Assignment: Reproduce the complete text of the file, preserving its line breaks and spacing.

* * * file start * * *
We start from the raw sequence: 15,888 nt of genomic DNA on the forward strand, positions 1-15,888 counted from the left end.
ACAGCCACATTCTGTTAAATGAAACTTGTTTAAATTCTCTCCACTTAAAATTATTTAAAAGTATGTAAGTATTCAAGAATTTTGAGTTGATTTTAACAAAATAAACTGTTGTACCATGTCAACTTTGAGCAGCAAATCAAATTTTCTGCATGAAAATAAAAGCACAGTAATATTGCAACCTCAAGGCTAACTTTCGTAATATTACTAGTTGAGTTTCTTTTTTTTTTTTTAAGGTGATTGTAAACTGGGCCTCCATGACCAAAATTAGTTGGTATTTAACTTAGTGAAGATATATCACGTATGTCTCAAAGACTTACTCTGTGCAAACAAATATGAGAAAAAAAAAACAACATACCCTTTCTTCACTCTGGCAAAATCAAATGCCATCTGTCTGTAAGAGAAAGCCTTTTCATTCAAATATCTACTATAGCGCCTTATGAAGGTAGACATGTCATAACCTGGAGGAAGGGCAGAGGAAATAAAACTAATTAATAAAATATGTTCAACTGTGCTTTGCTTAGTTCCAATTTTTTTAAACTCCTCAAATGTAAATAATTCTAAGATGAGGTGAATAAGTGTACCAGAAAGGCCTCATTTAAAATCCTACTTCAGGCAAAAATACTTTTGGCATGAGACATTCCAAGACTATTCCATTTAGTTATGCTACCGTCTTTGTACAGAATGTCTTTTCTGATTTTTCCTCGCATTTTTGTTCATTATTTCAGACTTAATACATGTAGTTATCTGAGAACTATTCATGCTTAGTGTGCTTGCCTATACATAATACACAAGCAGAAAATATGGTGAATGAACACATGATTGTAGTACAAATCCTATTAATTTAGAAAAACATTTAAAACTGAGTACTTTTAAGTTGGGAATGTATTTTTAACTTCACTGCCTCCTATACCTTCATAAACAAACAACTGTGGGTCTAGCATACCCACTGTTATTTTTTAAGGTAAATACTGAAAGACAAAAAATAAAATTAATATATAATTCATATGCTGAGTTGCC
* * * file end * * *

We start from the raw sequence: 15,888 nt of genomic DNA on the forward strand, positions 1-15,888 counted from the left end.
ACAGCCACATTCTGTTAAATGAAACTTGTTTAAATTCTCTCCACTTAAAATTATTTAAAAGTATGTAAGTATTCAAGAATTTTGAGTTGATTTTAACAAAATAAACTGTTGTACCATGTCAACTTTGAGCAGCAAATCAAATTTTCTGCATGAAAATAAAAGCACAGTAATATTGCAACCTCAAGGCTAACTTTCGTAATATTACTAGTTGAGTTTCTTTTTTTTTTTTTAAGGTGATTGTAAACTGGGCCTCCATGACCAAAATTAGTTGGTATTTAACTTAGTGAAGATATATCACGTATGTCTCAAAGACTTACTCTGTGCAAACAAATATGAGAAAAAAAAAACAACATACCCTTTCTTCACTCTGGCAAAATCAAATGCCATCTGTCTGTAAGAGAAAGCCTTTTCATTCAAATATCTACTATAGCGCCTTATGAAGGTAGACATGTCATAACCTGGAGGAAGGGCAGAGGAAATAAAACTAATTAATAAAATATGTTCAACTGTGCTTTGCTTAGTTCCAATTTTTTTAAACTCCTCAAATGTAAATAATTCTAAGATGAGGTGAATAAGTGTACCAGAAAGGCCTCATTTAAAATCCTACTTCAGGCAAAAATACTTTTGGCATGAGACATTCCAAGACTATTCCATTTAGTTATGCTACCGTCTTTGTACAGAATGTCTTTTCTGATTTTTCCTCGCATTTTTGTTCATTATTTCAGACTTAATACATGTAGTTATCTGAGAACTATTCATGCTTAGTGTGCTTGCCTATACATAATACACAAGCAGAAAATATGGTGAATGAACACATGATTGTAGTACAAATCCTATTAATTTAGAAAAACATTTAAAACTGAGTACTTTTAAGTTGGGAATGTATTTTTAACTTCACTGCCTCCTATACCTTCATAAACAAACAACTGTGGGTCTAGCATACCCACTGTTATTTTTTAAGGTAAATACTGAAAGACAAAAAATAAAATTAATATATAATTCATATGCTGAGTTGCC